Coventry were in possession, probing just inside the attacking third. One poor pass is collected by Luton. There was a moment of sloppy play, but it pulled Dabo out of position. In doing so, Ostigard moves to provide cover, and as the team shifts across, it creates a 2v1 at the back post, giving Bree the space to score. The trend? Coventry is unable to break an opponent down.
The second goal and McFadzean's red came from Coventry's ability to hurt themselves. The ball with Hyam. He plays back to Wilson. From the still, below, it looks as though there should be no problem in clearing the ball or even playing through the Luton line. However, Luton were organized to make Coventry predictable, and with Wilson being suspect at building out, any ball back to him is an optimum time to press.
The press resulted in Luton winning a throw-in deep in the Coventry half. The cross that resulted lead to Wilson flapping at the ball, and it fell to Cornick for his shot that McFadzean was adjudged to have handled.
Long-term trend Trends are also good for long-term analysis. Here is a common trend for Coventry with a back three against an opponent that has dropped off, or after a transition moment. And always down the Coventry left with Hyam.
The ball is predictably played inside and mistakes like this have cost goals previously with the LBC being out of position. The ball was bounced back by James and results in Kelly scrambling back to clear the ball. Noteworthy, the ball was played into this space by Wilson - you might argue another moment that puts unneccessary pressure on the Coventry line as they go nowhere.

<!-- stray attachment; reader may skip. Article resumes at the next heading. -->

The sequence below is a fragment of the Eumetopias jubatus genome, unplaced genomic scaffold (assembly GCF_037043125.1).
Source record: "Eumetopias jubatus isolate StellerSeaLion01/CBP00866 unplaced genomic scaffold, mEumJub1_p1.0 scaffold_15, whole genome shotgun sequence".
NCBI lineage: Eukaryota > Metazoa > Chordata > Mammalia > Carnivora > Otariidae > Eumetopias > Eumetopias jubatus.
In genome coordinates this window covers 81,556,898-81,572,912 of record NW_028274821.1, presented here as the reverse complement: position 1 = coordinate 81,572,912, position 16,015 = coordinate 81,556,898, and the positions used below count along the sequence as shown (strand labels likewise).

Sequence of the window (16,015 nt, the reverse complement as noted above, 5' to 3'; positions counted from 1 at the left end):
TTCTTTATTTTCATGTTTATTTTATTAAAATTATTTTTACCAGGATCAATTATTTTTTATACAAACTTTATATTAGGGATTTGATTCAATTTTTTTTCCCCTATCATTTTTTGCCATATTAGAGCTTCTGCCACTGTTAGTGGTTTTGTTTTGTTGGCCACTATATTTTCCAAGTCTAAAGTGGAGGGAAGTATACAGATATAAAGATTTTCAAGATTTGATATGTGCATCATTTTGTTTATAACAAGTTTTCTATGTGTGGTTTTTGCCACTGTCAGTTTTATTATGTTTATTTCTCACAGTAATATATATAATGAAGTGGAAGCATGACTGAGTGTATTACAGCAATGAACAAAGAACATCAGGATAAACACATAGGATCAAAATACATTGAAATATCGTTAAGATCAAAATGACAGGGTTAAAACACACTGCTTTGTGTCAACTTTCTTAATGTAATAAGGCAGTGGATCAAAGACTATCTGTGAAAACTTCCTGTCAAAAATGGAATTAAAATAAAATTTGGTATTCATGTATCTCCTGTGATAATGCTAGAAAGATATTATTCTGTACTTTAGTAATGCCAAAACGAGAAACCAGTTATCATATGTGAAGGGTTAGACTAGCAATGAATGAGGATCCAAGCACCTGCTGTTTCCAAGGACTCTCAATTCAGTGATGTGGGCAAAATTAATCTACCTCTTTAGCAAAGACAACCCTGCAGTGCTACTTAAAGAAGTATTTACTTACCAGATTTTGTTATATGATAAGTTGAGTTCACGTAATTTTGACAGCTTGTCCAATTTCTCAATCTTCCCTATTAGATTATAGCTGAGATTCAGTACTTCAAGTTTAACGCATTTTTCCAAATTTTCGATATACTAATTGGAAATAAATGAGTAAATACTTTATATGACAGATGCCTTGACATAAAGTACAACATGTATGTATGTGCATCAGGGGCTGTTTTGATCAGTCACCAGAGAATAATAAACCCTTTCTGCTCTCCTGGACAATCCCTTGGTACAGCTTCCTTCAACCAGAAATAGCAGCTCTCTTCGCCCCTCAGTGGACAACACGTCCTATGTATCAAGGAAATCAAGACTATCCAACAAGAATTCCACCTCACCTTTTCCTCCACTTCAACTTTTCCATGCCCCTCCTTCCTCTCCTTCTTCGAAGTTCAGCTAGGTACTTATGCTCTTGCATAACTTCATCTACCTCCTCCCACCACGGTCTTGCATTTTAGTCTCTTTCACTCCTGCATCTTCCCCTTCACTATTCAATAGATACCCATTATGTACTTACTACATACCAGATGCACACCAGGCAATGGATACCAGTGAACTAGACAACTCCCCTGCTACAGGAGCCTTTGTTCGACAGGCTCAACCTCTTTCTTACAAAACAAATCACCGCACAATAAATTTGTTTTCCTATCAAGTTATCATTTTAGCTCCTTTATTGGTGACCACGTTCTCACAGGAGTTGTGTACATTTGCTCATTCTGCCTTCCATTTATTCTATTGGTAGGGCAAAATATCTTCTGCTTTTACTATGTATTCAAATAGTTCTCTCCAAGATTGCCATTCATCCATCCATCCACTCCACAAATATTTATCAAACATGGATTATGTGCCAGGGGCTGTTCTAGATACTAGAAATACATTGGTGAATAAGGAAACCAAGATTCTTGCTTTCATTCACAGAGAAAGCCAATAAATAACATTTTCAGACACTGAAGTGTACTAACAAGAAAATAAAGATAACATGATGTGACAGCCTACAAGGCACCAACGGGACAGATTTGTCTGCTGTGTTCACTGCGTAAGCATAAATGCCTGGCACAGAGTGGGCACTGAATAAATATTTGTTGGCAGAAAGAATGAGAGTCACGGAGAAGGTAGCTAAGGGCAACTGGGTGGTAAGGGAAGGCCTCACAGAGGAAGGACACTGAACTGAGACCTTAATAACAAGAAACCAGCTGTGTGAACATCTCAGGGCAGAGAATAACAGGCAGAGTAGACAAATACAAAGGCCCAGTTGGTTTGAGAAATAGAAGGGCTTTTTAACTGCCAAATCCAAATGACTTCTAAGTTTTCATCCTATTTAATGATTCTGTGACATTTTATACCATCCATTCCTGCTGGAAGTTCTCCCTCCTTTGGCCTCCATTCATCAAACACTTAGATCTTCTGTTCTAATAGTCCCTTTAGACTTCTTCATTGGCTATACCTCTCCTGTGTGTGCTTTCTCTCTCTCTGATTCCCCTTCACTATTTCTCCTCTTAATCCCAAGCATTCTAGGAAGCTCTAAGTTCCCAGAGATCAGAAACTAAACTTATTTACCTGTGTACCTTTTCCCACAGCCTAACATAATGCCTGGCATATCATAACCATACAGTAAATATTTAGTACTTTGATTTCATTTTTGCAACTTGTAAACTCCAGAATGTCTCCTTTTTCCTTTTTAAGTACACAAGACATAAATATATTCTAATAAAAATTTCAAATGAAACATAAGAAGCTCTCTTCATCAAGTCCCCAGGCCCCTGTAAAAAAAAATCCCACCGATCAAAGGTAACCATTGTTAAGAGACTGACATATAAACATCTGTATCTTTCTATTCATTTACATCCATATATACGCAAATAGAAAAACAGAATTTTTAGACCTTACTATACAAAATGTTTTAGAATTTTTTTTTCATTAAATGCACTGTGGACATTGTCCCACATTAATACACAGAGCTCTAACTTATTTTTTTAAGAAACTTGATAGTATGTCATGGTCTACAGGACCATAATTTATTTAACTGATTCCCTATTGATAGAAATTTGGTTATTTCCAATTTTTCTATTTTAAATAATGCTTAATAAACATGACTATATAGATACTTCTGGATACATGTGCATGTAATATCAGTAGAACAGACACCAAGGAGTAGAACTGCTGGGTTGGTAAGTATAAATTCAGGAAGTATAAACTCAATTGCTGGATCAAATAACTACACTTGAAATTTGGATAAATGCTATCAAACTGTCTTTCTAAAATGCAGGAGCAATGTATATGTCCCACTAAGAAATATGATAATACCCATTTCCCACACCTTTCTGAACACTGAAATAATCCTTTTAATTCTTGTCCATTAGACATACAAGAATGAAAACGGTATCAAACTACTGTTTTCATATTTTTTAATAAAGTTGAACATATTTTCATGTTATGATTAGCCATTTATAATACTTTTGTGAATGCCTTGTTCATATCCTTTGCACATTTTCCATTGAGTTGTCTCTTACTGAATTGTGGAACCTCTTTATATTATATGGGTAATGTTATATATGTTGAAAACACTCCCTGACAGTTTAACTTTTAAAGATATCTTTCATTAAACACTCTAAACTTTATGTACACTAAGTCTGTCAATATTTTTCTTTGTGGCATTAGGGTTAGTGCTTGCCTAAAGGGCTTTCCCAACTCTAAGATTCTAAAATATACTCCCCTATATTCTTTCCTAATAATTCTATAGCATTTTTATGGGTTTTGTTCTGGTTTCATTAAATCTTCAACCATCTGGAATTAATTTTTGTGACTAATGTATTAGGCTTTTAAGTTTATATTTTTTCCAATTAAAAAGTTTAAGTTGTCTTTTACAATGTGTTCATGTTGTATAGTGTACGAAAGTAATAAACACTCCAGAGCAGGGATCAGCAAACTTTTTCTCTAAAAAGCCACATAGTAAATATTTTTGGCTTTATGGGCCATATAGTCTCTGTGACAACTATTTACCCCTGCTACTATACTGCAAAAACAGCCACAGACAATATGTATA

Another long-term trend, mentioned already, has been the inability to break down teams. Minus the two early chances for Biamou, Coventry achieved just 6 more attempts on goal. Compare that to 20 total for Luton.
A benefit to using wingbacks is the ability to spread the field, and pin the opponent deeper. Sustained control of the ball with a midfield three should allow the team to advance and get the right players in the right area. Yet, here you see Kelly driving into the space and at the back line of Luton. Dabo is in support, but Biamou has peeled outside (as he often does on the right) leaving no target centrally, minus O'Hare scrambling to break into the box. Everything about this moment should demonstrate the clash of style of play and formation.